Last Tuesday, HHS proposed regulations that, most notably, shed light on one of ACA’s centerpieces: gutting the insurance industry’s ability to limit coverage based on pre-existing conditions, and establishing new criteria for evaluating eligibility.
The newly proposed regulations also help to fill in the blanks around which essential health benefits (EHBs) will be covered by insurance providers, and more specifically, that insurers will need to cover not ‘just one’ but ‘at least one drug’ per therapeutic class, as the language of the law dictates. Taken directly from the proposed legislation:
The law directs that EHB be equal in scope to the benefits covered by a typical employer plan and cover at least the following 10 general categories: ambulatory patient services; emergency services; hospitalization; maternity and newborn care; mental health and substance use disorder services, including behavioral health treatment; prescription drugs; rehabilitative and habilitative services and devices; laboratory services; preventive and wellness services and chronic disease management; and pediatric services, including oral and vision care.
In a previous bulletin, HHS planned to require that only one drug in each therapeutic class be covered by the essential health benefits. But the rule now is that insurers must cover at least one, or the same number of drugs in each category and class that the specific state benchmark plan indicates. Tom Norton, principal at NHD Smart Communications, says of this proposed rule: “You’re going to see anywhere from 140-150 million Americans that are going to be utilizing this one-drug therapy concept.” This, Norton explains, is due to the influx of citizens coming under the ACA’s expanded umbrella of Medicaid, an assumption that relies on many private companies directing employees into state exchanges in an effort to ratchet down healthcare costs, in addition to an expected growth in the Medicare-eligible population, resulting from the arrival of millions of retiring Boomers into the program.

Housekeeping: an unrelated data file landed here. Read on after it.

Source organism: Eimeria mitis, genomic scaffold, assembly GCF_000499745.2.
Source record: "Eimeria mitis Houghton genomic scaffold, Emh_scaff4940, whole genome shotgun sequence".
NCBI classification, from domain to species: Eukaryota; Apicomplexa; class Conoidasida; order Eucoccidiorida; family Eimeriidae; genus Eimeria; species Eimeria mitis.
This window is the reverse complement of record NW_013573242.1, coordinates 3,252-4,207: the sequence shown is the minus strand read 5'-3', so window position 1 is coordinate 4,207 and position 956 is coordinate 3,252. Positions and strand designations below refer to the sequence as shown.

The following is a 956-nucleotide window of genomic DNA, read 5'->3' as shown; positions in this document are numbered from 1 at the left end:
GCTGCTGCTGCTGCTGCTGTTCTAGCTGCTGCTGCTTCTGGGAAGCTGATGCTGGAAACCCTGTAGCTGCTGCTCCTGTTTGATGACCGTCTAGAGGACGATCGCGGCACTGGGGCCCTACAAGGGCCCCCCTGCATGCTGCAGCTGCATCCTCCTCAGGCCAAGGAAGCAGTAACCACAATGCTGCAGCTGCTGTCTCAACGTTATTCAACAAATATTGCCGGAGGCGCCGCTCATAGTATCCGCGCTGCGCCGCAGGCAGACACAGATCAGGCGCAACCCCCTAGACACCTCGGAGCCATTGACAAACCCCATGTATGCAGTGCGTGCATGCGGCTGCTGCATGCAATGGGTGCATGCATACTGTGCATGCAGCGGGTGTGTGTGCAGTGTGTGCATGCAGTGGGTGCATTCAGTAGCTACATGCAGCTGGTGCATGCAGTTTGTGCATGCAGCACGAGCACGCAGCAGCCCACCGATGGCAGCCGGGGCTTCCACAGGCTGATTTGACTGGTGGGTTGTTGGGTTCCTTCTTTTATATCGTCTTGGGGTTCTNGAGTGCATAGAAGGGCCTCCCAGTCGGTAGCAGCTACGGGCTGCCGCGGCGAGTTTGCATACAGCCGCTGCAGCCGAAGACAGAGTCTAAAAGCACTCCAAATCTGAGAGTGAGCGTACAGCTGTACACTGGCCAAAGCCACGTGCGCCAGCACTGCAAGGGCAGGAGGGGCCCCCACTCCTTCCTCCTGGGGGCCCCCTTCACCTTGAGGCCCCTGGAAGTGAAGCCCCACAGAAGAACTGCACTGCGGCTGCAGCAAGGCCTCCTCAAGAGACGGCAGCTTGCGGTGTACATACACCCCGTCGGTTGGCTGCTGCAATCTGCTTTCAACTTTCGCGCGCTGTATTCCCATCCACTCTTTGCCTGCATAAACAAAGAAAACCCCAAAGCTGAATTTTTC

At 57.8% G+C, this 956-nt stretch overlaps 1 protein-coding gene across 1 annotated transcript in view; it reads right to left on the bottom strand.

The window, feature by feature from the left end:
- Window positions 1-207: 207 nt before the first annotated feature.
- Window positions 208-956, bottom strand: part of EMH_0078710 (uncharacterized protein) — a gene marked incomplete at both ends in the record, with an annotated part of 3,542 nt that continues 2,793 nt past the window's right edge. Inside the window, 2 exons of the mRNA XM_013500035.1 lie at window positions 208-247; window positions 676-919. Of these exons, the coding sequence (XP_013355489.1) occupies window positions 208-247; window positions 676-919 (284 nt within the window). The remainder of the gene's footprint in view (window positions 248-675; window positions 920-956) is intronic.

An issue that precedes such projections is how states will determine their strategic course in navigating such recommendations. Norton adds, “A lot of states will likely use this one-drug per class rule as a solution for drug costs because of the fact that they’re facing an enormous influx of people demanding service. If they can play it safe with this regiment, they will hang their star on HHS.”
While comments on the previous ‘just one’ plan suggested that it was too ‘one size fits all’ in its approach and that some conditions would prove the idea of one drug per area as inadequate, it also stands to reason that other factors may very well render the ‘at least one’ clause irrelevant. Such tentative articulation of the Affordable Care Act has as much an impact on the pharmaceutical industry as its individual state interpretation and employers’ overall reactions to it.
HHS asks that comments be made on these more recently proposed rules by December 26th.